TV size Viewing distance range (approx.)
43-inch 35 inches (2.95 feet)
49-inch 39 inches (3.28 feet)
55-inch 39 inches (3.28 feet)
65-inch 47 inches (3.94 feet)
75-inch 55 inches (4.59 feet)
85-inch 63 inches (5.25 feet)

So there’s plenty of advice for how to get the best experience from an entertainment perspective, but the best-case scenario may be finding the sweet spot between the best vantage point for viewing experience and eye health.

Adjusting these TV settings may help with eye strain too

Some TV manufacturers have settings to reduce blue light: LG and Samsung both call it Eye Comfort mode, and Hisense calls it Eye Care mode. Other makers, like TCL, allow you to manually shift the color temperature of their TV to emit warmer light.

While these experts pointed out that blue light isn’t the source of eye strain, these settings do still have utility.

Some people find increased comfort by switching their device to warmer light (sometimes called Night Mode) because it reduces glare on the screen. This helps the eyes adjust to surrounding light and reducing the risk of strain caused by glare, Gicheru said. Blue light affects our sleep-wake cycle, making warmer light modes especially helpful in the hour or two before you go to bed.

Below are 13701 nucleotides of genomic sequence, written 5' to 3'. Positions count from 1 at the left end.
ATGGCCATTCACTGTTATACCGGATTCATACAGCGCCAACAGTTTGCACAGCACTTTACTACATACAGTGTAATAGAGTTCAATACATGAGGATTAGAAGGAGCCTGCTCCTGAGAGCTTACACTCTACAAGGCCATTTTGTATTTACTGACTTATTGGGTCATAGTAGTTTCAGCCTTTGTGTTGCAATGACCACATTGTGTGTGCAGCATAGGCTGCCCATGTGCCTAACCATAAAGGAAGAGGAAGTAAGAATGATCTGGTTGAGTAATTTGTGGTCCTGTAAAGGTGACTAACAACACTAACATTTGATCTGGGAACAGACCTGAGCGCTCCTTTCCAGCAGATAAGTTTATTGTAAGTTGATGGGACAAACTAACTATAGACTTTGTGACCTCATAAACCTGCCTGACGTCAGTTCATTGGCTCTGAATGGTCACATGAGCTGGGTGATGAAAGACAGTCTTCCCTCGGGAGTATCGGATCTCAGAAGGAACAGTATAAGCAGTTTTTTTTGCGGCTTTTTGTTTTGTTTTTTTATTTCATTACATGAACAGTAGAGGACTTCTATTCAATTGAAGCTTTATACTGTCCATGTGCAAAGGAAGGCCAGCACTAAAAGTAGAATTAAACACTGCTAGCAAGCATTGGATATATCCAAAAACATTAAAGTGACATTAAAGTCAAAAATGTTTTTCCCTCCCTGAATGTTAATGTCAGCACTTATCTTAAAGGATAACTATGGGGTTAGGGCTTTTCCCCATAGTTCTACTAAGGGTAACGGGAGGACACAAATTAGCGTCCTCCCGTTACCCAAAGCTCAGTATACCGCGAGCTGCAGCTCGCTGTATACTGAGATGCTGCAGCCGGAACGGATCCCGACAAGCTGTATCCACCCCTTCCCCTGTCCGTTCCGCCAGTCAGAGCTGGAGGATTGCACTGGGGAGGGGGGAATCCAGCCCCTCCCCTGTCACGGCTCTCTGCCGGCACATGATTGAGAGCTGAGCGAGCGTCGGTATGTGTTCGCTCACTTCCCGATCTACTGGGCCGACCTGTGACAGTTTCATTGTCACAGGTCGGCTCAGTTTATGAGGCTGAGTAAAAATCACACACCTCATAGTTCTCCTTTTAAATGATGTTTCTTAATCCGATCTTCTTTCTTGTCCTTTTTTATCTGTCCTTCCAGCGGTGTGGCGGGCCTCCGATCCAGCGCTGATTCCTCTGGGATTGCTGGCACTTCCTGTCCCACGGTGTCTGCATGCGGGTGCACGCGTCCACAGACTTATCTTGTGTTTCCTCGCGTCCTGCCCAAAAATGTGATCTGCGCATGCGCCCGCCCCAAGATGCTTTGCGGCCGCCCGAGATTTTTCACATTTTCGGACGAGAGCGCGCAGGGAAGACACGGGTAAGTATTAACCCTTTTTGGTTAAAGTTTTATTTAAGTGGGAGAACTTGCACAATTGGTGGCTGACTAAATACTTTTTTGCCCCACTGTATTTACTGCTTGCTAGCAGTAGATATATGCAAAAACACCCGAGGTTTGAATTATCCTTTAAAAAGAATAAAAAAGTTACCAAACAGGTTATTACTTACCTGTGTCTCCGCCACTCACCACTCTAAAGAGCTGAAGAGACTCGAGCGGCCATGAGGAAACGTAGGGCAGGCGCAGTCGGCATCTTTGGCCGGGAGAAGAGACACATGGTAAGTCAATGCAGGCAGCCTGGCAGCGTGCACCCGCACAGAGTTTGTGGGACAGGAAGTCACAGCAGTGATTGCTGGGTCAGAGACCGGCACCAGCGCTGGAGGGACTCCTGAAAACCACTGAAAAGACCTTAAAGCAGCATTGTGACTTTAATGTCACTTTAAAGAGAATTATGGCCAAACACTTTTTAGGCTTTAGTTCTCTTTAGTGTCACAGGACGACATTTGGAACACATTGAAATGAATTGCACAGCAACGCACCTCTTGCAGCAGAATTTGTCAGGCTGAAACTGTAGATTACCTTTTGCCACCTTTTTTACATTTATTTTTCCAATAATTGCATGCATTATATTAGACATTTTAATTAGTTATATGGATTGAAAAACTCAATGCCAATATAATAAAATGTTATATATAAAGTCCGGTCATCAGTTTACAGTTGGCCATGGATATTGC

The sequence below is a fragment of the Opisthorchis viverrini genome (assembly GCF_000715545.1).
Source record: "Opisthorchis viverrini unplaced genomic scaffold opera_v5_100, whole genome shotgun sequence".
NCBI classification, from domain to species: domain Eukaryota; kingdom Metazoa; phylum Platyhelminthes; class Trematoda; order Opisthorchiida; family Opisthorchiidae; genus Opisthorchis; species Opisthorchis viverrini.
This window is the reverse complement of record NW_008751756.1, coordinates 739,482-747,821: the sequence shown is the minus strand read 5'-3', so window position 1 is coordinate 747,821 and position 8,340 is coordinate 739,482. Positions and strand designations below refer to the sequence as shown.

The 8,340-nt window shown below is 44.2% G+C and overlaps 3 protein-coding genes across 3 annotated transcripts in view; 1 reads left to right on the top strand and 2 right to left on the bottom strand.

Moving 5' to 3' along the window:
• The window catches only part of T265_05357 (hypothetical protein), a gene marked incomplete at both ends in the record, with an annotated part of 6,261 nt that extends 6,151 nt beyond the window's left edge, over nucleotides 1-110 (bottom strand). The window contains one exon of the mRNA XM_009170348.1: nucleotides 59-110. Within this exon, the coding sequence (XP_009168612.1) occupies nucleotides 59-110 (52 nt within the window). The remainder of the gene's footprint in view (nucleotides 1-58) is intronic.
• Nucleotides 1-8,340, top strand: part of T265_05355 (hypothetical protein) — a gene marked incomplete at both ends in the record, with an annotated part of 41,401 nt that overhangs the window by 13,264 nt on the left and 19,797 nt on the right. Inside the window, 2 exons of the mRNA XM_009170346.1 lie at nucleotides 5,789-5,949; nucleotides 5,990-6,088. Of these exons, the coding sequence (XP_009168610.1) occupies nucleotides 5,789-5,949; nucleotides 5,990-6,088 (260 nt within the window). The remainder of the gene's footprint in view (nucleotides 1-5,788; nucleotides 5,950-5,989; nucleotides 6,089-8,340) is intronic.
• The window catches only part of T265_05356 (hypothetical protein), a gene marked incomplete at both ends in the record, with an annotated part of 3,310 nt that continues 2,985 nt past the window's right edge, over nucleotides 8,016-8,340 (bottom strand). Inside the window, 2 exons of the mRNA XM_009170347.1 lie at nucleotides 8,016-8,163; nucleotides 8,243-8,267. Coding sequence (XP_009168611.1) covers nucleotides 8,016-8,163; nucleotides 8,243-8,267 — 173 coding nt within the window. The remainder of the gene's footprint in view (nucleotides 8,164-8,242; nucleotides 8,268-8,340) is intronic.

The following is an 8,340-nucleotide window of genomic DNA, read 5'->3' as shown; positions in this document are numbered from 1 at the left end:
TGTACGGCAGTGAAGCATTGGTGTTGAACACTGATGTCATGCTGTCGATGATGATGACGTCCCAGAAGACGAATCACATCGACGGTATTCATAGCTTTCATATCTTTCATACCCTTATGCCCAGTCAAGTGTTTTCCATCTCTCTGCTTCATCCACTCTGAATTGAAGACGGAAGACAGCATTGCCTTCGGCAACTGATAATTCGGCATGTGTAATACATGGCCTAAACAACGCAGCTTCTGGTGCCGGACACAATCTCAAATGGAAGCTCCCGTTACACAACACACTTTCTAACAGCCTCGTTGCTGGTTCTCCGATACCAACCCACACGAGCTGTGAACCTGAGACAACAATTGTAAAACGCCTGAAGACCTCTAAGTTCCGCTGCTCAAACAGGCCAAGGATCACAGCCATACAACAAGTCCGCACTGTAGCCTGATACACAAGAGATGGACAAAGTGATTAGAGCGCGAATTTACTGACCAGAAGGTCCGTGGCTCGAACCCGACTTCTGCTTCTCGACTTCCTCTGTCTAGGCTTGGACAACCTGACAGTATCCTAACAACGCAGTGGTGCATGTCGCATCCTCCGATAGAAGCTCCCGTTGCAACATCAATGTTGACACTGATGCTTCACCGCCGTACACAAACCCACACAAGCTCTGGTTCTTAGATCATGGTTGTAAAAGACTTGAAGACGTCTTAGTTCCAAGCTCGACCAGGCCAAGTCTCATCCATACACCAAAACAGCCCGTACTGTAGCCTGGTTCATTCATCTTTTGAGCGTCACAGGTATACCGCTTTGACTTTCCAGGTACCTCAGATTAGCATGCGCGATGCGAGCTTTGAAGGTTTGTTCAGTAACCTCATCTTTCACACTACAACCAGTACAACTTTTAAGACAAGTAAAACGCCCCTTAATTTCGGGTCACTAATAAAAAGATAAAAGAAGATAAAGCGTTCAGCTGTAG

Will adjusting the color temperature from bluer (cool) to redder (warm) on your TV affect the picture quality? The short answer is yes. When you shift the color temperature, also called white balance, you may alter how the director intended the content to be viewed. Most shows and movies are intended to be viewed at a relatively warm 6,500K. That’s the color temperature CNET considers the most accurate for TV reviews.

The difference is usually subtle, unless you’re comparing an array of TVs side-by-side, like we do in CNET’s TV lab. If you make the change on a single TV at home, your eyes will likely adjust to the new color temperature after watching for a few minutes.

Our screen usage isn’t likely to decrease anytime soon, or ever, and some degree of eye strain is likely inevitable. But Gicheru said that while eye strain is uncomfortable, it won’t affect your long-term eye health.